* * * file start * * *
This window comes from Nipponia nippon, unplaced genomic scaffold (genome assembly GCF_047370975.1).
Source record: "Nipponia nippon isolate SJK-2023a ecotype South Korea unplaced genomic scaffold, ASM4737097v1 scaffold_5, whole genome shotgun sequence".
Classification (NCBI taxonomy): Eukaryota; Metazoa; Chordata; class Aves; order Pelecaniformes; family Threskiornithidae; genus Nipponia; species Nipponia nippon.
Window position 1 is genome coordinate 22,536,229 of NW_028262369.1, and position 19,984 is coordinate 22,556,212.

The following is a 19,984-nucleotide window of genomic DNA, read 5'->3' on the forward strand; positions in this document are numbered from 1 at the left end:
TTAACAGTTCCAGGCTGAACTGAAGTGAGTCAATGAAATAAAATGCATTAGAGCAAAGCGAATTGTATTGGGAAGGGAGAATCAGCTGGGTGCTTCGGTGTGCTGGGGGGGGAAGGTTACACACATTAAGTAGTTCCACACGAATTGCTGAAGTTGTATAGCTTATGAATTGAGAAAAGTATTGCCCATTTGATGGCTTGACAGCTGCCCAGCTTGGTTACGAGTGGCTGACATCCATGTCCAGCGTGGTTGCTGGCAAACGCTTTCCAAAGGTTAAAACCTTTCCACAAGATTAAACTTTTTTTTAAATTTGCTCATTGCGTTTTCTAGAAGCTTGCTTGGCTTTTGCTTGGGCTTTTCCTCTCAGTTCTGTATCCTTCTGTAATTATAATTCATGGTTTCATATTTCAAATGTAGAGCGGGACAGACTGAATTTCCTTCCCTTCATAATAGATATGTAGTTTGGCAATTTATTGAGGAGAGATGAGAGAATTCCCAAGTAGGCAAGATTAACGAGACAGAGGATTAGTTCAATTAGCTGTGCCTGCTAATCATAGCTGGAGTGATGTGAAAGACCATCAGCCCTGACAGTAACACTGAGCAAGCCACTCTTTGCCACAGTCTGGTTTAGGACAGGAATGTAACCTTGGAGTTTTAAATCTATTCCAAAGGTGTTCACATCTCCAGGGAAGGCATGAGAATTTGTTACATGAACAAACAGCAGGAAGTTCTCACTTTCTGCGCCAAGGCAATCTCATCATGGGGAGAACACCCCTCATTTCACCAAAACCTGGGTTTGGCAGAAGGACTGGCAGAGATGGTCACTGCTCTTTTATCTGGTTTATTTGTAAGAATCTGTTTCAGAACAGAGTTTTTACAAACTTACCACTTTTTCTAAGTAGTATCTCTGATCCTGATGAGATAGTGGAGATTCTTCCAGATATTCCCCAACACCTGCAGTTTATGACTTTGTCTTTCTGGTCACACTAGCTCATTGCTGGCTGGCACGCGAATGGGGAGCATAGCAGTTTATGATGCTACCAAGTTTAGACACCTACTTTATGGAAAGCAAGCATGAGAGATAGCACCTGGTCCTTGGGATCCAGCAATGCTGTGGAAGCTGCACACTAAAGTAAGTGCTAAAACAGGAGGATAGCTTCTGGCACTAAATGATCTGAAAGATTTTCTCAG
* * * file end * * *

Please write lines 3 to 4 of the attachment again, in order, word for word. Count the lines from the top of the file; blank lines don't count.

Classification (NCBI taxonomy): Eukaryota; Metazoa; Chordata; class Aves; order Pelecaniformes; family Threskiornithidae; genus Nipponia; species Nipponia nippon.
Window position 1 is genome coordinate 22,536,229 of NW_028262369.1, and position 19,984 is coordinate 22,556,212.